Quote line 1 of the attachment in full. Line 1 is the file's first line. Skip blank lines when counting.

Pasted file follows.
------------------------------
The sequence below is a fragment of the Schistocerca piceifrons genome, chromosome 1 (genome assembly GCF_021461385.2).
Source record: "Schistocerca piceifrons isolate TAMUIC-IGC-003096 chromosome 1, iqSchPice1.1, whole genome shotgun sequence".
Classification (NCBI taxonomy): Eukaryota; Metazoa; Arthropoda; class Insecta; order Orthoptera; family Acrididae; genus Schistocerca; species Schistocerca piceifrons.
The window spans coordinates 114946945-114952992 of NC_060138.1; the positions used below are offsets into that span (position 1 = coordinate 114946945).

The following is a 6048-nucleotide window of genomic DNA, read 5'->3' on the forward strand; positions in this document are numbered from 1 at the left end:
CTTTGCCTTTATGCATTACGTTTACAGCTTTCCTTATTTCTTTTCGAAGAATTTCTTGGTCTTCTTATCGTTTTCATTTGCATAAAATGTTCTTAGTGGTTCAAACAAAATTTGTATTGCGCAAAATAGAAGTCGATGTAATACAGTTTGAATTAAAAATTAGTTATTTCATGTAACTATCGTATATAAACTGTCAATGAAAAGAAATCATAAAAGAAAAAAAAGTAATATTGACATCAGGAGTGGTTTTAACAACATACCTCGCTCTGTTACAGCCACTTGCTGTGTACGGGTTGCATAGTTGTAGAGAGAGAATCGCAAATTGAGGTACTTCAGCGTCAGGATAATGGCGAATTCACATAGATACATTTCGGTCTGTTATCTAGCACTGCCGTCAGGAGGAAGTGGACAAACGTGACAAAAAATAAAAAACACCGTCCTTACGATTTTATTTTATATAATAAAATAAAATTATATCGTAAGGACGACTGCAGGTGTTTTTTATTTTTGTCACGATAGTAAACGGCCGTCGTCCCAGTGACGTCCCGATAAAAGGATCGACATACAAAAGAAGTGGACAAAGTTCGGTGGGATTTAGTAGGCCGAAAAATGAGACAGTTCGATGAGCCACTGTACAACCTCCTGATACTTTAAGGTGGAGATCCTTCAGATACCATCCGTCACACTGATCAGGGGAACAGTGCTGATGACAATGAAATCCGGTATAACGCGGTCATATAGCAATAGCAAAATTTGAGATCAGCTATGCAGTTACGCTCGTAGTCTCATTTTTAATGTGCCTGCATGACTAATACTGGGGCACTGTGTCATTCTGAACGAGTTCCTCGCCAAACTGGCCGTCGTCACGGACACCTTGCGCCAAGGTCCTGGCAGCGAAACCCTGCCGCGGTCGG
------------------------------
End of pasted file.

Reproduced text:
The sequence below is a fragment of the Schistocerca piceifrons genome, chromosome 1 (genome assembly GCF_021461385.2).